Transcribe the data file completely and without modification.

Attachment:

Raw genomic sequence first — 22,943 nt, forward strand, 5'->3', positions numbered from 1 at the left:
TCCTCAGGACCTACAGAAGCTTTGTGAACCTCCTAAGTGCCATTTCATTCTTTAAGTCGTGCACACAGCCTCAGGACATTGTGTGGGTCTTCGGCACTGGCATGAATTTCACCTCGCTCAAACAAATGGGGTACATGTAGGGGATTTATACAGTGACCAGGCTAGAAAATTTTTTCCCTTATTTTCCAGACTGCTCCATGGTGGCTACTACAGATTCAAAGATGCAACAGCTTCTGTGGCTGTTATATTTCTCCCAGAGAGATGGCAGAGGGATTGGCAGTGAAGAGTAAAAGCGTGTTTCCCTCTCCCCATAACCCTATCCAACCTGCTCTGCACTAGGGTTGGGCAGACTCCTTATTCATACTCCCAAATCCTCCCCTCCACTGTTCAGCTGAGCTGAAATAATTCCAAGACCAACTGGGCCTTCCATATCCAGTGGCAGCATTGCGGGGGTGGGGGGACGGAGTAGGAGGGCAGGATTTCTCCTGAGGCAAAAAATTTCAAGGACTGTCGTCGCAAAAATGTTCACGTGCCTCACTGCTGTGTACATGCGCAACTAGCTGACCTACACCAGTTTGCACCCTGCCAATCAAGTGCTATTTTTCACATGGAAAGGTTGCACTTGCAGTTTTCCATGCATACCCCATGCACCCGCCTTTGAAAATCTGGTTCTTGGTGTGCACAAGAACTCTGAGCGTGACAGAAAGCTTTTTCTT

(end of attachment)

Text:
Raw genomic sequence first — 22,943 nt, forward strand, 5'->3', positions numbered from 1 at the left:
TCCTCAGGACCTACAGAAGCTTTGTGAACCTCCTAAGTGCCATTTCATTCTTTAAGTCGTGCACACAGCCTCAGGACATTGTGTGGGTCTTCGGCACTGGCATGAATTTCACCTCGCTCAAACAAATGGGGTACATGTAGGGGATTTATACAGTGACCAGGCTAGAAAATTTTTTCCCTTATTTTCCAGACTGCTCCATGGTGGCTACTACAGATTCAAAGATGCAACAGCTTCTGTGGCTGTTATATTTCTCCCAGAGAGATGGCAGAGGGATTGGCAGTGAAGAGTAAAAGCGTGTTTCCCTCTCCCCATAACCCTATCCAACCTGCTCTGCACTAGGGTTGGGCAGACTCCTTATTCATACTCCCAAATCCTCCCCTCCACTGTTCAGCTGAGCTGAAATAATTCCAAGACCAACTGGGCCTTCCATATCCAGTGGCAGCATTGCGGGGGTGGGGGGACGGAGTAGGAGGGCAGGATTTCTCCTGAGGCAAAAAATTTCAAGGACTGTCGTCGCAAAAATGTTCACGTGCCTCACTGCTGTGTACATGCGCAACTAGCTGACCTACACCAGTTTGCACCCTGCCAATCAAGTGCTATTTTTCACATGGAAAGGTTGCACTTGCAGTTTTCCATGCATACCCCATGCACCCGCCTTTGAAAATCTGGTTCTTGGTGTGCACAAGAACTCTGAGCGTGACAGAAAGCTTTTTCTT